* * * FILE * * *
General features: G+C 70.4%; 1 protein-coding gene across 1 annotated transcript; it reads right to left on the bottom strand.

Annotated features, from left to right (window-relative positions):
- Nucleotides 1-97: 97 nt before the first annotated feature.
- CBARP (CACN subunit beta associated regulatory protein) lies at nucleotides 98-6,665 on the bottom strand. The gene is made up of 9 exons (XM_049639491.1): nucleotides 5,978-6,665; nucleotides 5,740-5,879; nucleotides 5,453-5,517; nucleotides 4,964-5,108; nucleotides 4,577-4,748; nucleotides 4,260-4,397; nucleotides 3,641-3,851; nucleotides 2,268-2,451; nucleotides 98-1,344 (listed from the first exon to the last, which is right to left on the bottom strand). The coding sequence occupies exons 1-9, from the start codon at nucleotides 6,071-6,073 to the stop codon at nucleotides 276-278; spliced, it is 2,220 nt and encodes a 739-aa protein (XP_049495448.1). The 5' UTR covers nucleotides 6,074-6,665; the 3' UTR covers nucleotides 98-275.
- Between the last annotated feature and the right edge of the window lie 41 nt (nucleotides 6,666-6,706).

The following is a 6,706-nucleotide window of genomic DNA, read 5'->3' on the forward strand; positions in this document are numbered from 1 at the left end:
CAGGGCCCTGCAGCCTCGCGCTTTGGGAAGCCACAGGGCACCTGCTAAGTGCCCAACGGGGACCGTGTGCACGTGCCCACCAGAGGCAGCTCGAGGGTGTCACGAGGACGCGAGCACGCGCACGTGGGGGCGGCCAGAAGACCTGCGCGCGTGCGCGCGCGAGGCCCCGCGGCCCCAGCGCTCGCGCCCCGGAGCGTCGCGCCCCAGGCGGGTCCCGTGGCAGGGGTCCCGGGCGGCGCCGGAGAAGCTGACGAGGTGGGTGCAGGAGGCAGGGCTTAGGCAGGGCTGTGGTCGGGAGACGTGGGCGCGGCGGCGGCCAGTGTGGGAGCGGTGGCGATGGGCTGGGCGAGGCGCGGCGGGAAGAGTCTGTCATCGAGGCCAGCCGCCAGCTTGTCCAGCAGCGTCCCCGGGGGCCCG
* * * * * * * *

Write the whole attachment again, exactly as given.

General features: G+C 70.4%; 1 protein-coding gene across 1 annotated transcript; it reads right to left on the bottom strand.

Annotated features, from left to right (window-relative positions):
- Nucleotides 1-97: 97 nt before the first annotated feature.
- CBARP (CACN subunit beta associated regulatory protein) lies at nucleotides 98-6,665 on the bottom strand. The gene is made up of 9 exons (XM_049639491.1): nucleotides 5,978-6,665; nucleotides 5,740-5,879; nucleotides 5,453-5,517; nucleotides 4,964-5,108; nucleotides 4,577-4,748; nucleotides 4,260-4,397; nucleotides 3,641-3,851; nucleotides 2,268-2,451; nucleotides 98-1,344 (listed from the first exon to the last, which is right to left on the bottom strand). The coding sequence occupies exons 1-9, from the start codon at nucleotides 6,071-6,073 to the stop codon at nucleotides 276-278; spliced, it is 2,220 nt and encodes a 739-aa protein (XP_049495448.1). The 5' UTR covers nucleotides 6,074-6,665; the 3' UTR covers nucleotides 98-275.
- Between the last annotated feature and the right edge of the window lie 41 nt (nucleotides 6,666-6,706).

The following is a 6,706-nucleotide window of genomic DNA, read 5'->3' on the forward strand; positions in this document are numbered from 1 at the left end:
CAGGGCCCTGCAGCCTCGCGCTTTGGGAAGCCACAGGGCACCTGCTAAGTGCCCAACGGGGACCGTGTGCACGTGCCCACCAGAGGCAGCTCGAGGGTGTCACGAGGACGCGAGCACGCGCACGTGGGGGCGGCCAGAAGACCTGCGCGCGTGCGCGCGCGAGGCCCCGCGGCCCCAGCGCTCGCGCCCCGGAGCGTCGCGCCCCAGGCGGGTCCCGTGGCAGGGGTCCCGGGCGGCGCCGGAGAAGCTGACGAGGTGGGTGCAGGAGGCAGGGCTTAGGCAGGGCTGTGGTCGGGAGACGTGGGCGCGGCGGCGGCCAGTGTGGGAGCGGTGGCGATGGGCTGGGCGAGGCGCGGCGGGAAGAGTCTGTCATCGAGGCCAGCCGCCAGCTTGTCCAGCAGCGTCCCCGGGGGCCCG